Epiphany 4 • Deuteronomy 18:15–20 • January 29, 2012

by Rick Marrs

When considering each text for preaching, pastors are called upon to ponder how the law of that text is speaking to the pastor as well as to the parishioners who will hear his sermon. In this case, the law of verse 20 (“But the prophet who presumes to speak a word in my name that I have not commanded him to speak, or who speaks in the name of other gods, that same prophet shall die”) is speaking most seriously, most directly to the pastor. This text may allow the preacher to note the connections between the Office of the Pastoral Ministry and the prophets and apostles. The complication of this text may be how to help the listener hear and appreciate the law that is speaking less directly to them so that they can hear the gospel for them.

We live in a country with hundreds of different denominations and their teachings. Many of them say doctrine is not all that important; what is most important to them is how you feel about your Savior, not the specifics of what Jesus and the Apostles taught (despite what Jesus says about the importance of teaching in the Great Commission, Mt 28:20). Pastors may want to make it clear to their listeners that it is good for them to feel their faith, to live out their faith with passion and compassion, but that faith is a result of the teachings of Jesus and his prophets and apostles.

Some Christians believe that we in the LCMS over-emphasize correct doctrine. We probably do focus on doctrine more than any other major denomination in the US. We have the Book of Concord in which the most important of our doctrines are spelled out in great detail. Many other American Christians think we are “legalistic” because we practice things like “close communion” or “church discipline” or (you pick a topic that may be most relevant to your congregational setting). But practicing correct doctrine is really not legalistic, it’s not LAW; correct doctrine is being faithful to the gospel. Because Christ has given his life for us, we want to keep his name holy by teaching the Word of God in all its truth and purity—and living holy lives according to it (Luther in the Small Catechism: “How is God’s name kept holy?)

In 25 of the 27 books of the New Testament, we are given specific admonitions to beware false teaching and false teachers/prophets. (For example see Mt 7:15, Mk 13:22, Acts 20:28ff, Eph 4:14–15, 1 Tm 1:3, Heb 13:9, 2 Pt 2:1, 1 Jn 4:1). The first temptation to sin was when the serpent said to Eve: “Did God really say?”

Pastors feel the pressure even more because God’s word calls upon us to not just proclaim his Word rightly and be faithful teachers of the truth, but to do so with a spirit of humility, love, and gentleness (see 2 Tm 2: 24-25, Gal 6:1, Eph 4:15, 1 Pt 3;15). The whole church, laity included, is called to be loving and gentle.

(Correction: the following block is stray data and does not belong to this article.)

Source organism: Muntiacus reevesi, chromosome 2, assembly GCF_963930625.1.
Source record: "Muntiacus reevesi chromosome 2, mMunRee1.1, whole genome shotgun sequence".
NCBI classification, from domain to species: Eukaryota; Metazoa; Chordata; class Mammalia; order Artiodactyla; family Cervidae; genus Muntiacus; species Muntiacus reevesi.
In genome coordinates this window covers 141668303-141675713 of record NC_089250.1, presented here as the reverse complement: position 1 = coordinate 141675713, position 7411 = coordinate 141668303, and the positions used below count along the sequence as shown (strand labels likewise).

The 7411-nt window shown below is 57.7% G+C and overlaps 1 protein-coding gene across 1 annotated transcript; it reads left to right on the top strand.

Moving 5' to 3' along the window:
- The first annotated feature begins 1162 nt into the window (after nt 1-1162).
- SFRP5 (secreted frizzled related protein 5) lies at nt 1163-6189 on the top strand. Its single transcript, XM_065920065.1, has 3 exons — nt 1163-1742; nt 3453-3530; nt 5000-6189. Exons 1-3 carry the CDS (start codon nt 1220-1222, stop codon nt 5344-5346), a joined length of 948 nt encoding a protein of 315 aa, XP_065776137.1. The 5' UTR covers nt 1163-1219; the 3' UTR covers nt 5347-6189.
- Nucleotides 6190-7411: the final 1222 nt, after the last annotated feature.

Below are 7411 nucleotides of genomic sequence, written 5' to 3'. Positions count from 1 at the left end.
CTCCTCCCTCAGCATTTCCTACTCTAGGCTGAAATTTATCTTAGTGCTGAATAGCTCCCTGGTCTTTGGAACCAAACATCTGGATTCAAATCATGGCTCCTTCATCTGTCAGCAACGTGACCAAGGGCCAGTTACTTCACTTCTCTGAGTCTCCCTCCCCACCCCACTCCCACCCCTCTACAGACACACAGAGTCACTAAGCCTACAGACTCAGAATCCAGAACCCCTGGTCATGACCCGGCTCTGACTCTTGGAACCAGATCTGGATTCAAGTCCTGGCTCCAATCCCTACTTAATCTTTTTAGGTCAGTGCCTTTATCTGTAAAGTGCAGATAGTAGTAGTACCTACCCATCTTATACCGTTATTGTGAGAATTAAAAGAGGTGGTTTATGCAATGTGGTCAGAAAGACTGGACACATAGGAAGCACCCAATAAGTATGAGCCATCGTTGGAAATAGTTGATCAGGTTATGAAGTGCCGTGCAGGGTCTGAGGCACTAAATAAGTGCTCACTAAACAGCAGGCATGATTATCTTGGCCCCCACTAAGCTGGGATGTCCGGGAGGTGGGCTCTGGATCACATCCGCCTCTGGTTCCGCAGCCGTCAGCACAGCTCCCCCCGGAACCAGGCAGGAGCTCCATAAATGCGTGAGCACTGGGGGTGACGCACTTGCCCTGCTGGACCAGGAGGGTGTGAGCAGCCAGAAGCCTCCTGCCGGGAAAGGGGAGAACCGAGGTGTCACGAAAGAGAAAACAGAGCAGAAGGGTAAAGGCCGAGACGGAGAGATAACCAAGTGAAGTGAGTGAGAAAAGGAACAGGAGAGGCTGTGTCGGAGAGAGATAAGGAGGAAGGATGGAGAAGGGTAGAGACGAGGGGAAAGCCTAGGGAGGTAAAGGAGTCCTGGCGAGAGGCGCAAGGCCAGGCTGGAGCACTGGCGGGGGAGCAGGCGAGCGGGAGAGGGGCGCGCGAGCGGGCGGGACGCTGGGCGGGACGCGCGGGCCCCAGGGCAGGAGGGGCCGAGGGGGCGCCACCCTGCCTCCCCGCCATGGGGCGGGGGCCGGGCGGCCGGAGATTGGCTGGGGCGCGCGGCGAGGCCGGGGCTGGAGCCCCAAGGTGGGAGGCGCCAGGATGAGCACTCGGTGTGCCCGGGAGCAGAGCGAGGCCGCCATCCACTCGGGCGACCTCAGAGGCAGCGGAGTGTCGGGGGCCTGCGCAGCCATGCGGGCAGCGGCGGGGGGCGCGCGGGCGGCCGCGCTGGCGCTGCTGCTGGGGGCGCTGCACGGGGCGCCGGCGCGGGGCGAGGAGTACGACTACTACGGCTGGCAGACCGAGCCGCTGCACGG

How do we know if something is really a false prophecy, or someone is a false prophet or false teacher? That is why it is so important for the laity to know God’s word as well, especially as summarized in Luther’s Small and Large Catechism. If you or some future pastor, or some TV preacher or teacher speaks on behalf of God, pastors (you may want to speak in the first person if you use this) hope that normally laity will be able to hear the incorrect teaching (heterodoxy or heresy) and, gently/humbly, correct the pastor or teacher. In the case of a heterodox TV or radio or internet preacher or teacher, we hope you would just turn them off. For hundreds of years various preachers have been predicting specific dates for the end of the world (see p. 307 of The Lutheran Study Bible for a list of the most prominent). Jesus wants us to be watchful for his second coming (Lk 21:36, 1 Pt 4:7), but he explicitly states that no one knows the day or the hour (Mt 24:36 and 25:13).

So who was the new prophet that Moses was prophesying would come? The LORD sent many faithful prophets to his Old Testament people, men like Samuel and Nathan, Elijah and Elisha, Isaiah, Jeremiah, Amos and Malachi. But Peter makes explicit who the ultimate prophet was in his sermon at the temple in Acts 3. (He makes this most explicit in verse 22, but the preacher will need to select a few other verses from that sermon to make a direct connection to Jesus for the listeners.) On the holy mountain of the Transfiguration, his Father’s voice repeated Moses by saying “Listen to him” (Mk 9:7). Other verses that make a direct Moses-Jesus connection that the preacher may wish to include are John 1:17, 1:45, and 5:46. This new prophet leads us, by grace and truth, to the greater Promised Land by his cross and resurrection.

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